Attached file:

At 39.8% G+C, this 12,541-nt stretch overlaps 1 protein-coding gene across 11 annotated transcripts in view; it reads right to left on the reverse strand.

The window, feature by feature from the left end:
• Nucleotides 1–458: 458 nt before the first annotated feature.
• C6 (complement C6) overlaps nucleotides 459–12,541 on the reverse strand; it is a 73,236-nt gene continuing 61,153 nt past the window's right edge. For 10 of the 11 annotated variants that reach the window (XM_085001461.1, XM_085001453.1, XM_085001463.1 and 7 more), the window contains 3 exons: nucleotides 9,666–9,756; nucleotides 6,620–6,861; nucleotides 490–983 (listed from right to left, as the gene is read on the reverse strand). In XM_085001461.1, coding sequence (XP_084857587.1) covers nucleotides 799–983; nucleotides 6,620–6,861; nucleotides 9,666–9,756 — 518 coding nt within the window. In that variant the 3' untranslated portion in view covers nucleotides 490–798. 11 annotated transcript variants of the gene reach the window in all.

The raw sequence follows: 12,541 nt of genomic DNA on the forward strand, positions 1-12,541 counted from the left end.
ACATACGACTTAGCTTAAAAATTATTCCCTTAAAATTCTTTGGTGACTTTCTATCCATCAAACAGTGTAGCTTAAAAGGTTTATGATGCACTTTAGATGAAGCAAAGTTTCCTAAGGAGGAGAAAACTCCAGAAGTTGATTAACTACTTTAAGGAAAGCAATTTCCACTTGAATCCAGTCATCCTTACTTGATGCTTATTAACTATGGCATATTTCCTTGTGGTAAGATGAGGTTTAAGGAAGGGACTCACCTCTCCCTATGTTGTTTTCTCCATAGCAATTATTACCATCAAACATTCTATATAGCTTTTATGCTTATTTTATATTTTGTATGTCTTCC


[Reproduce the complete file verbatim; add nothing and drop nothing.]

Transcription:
At 39.8% G+C, this 12,541-nt stretch overlaps 1 protein-coding gene across 11 annotated transcripts in view; it reads right to left on the reverse strand.

The window, feature by feature from the left end:
• Nucleotides 1–458: 458 nt before the first annotated feature.
• C6 (complement C6) overlaps nucleotides 459–12,541 on the reverse strand; it is a 73,236-nt gene continuing 61,153 nt past the window's right edge. For 10 of the 11 annotated variants that reach the window (XM_085001461.1, XM_085001453.1, XM_085001463.1 and 7 more), the window contains 3 exons: nucleotides 9,666–9,756; nucleotides 6,620–6,861; nucleotides 490–983 (listed from right to left, as the gene is read on the reverse strand). In XM_085001461.1, coding sequence (XP_084857587.1) covers nucleotides 799–983; nucleotides 6,620–6,861; nucleotides 9,666–9,756 — 518 coding nt within the window. In that variant the 3' untranslated portion in view covers nucleotides 490–798. 11 annotated transcript variants of the gene reach the window in all.

The raw sequence follows: 12,541 nt of genomic DNA on the forward strand, positions 1-12,541 counted from the left end.
ACATACGACTTAGCTTAAAAATTATTCCCTTAAAATTCTTTGGTGACTTTCTATCCATCAAACAGTGTAGCTTAAAAGGTTTATGATGCACTTTAGATGAAGCAAAGTTTCCTAAGGAGGAGAAAACTCCAGAAGTTGATTAACTACTTTAAGGAAAGCAATTTCCACTTGAATCCAGTCATCCTTACTTGATGCTTATTAACTATGGCATATTTCCTTGTGGTAAGATGAGGTTTAAGGAAGGGACTCACCTCTCCCTATGTTGTTTTCTCCATAGCAATTATTACCATCAAACATTCTATATAGCTTTTATGCTTATTTTATATTTTGTATGTCTTCC